A workshop seminar organized by team RIFISER brought together a group of investors, food industry experts and scholars from different faculties with a joint interest in sustainability. The hot topic of the inspiring afternoon – as well as the key question of the whole RIFISER project – was, how to bring into practice the principles of responsible investment.
“More engagement, less black lists”
UN’s Sustainable Development Goals set an ambitious agenda for both the food industry and the investor community. “Promoting them actively must start right away if we really want to reach the goals by 2030” argued prof. Bert Scholtens in his opening keynote speech.
Food sector specialists, responsible investment specialists and scholars pondered the interlinkages of food, finance and sustainability during the seminar.
Question is: how to succeed in the almost-impossible task? The participants underlined the importance of co-operation, both amidst investor community and between investors and investees. Co-operation is a way to move from negative screening – that is, excluding questionable companies or industries from the portfolio – towards a more collaborative, constructive and even more effective approach. As Hanna Kaskela from mutual pension insurance company Varma crystallized in her presentation: “More engagement, less black lists.” This calls for more concrete target setting, measuring and reporting.
When it comes to measuring, the scholars challenged the investors to push their thinking a bit further. They suggested that investors who focus on responsible investment should include more complex and defined indicators, over and above mere monetary performance. This points to the multifaceted nature of responsibility, well represented in the total of 17 themes in the UN’s Sustainable Development Goals.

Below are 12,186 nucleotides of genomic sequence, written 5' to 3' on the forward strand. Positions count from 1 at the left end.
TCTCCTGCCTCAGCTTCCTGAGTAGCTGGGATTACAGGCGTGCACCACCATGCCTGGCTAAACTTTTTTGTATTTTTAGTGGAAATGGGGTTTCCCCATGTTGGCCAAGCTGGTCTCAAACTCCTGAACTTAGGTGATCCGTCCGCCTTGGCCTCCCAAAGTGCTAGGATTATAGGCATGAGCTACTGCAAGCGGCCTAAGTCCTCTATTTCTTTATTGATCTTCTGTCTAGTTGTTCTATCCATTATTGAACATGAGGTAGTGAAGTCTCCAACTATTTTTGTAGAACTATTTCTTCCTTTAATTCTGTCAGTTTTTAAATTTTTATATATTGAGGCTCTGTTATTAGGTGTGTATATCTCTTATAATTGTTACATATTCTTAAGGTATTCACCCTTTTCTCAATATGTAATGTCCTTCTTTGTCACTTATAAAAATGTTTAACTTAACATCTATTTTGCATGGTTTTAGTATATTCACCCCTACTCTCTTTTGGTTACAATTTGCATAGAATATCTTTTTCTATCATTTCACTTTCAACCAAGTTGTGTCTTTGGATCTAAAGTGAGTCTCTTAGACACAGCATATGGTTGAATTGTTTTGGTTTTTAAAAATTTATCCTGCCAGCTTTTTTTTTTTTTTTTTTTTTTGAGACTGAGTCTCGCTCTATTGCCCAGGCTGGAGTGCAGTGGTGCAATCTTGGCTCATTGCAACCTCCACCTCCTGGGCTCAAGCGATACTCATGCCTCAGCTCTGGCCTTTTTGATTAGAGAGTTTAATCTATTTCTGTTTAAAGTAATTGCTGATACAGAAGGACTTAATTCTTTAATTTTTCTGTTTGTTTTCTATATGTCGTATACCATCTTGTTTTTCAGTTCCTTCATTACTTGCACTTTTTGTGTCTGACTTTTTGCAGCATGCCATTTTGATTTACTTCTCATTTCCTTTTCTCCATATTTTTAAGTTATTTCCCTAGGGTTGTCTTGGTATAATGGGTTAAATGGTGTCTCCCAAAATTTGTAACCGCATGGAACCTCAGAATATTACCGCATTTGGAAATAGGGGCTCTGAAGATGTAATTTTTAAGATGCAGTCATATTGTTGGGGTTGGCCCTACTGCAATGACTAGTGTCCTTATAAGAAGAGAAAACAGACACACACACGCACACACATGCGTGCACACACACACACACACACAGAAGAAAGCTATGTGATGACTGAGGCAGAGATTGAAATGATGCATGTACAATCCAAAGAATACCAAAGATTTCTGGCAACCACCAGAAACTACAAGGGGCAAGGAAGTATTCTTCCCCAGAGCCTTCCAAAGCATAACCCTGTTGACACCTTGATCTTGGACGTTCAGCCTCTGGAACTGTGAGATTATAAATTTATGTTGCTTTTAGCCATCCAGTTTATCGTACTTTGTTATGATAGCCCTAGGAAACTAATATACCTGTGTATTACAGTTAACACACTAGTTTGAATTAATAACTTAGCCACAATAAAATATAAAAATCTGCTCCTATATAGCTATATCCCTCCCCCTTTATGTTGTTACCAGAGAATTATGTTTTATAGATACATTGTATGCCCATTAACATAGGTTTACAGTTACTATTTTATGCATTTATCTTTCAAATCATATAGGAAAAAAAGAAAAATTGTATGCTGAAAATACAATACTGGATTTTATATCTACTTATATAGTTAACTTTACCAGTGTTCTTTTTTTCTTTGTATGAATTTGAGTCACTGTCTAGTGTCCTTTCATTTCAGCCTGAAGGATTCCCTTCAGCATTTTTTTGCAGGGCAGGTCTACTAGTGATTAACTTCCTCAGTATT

Food industry faces big time the challenges of sustainable development
Food and agriculture is an industry that bears a major importance both to social and environmental sustainability. Agriculture is the largest employer in the world, and the food sector accounts for no less than 30% of the world’s total energy consumption, to name but a few indicators of the scale and weight of food and agriculture. A large Finnish trading sector company Kesko has already taken some great leaps towards sustainability: “Kesko pays special attention to human rights issues and working conditions in the purchasing chain” told Riikka Toivonen from Kesko in her presentation.
Both of the seminar’s presenters, Varma and Kesko, share a fairly similar agenda for the coming years: Varma’s goal is to reduce the carbon footprint of its investments and Kesko has committed itself to reducing its energy consumption by 7,5% before year 2025. The scholars shared the same ideal, and as a result of the workshop session presented an intriguing vision: a responsible food company of year 2030 promotes circular economy, recycling and environmentally friendly production, is close to its consumers but also takes good care of its staff, farmland and supply chain. That is a great and ambitious vision to be reached for through developing food industry and supporting the best performers through investments.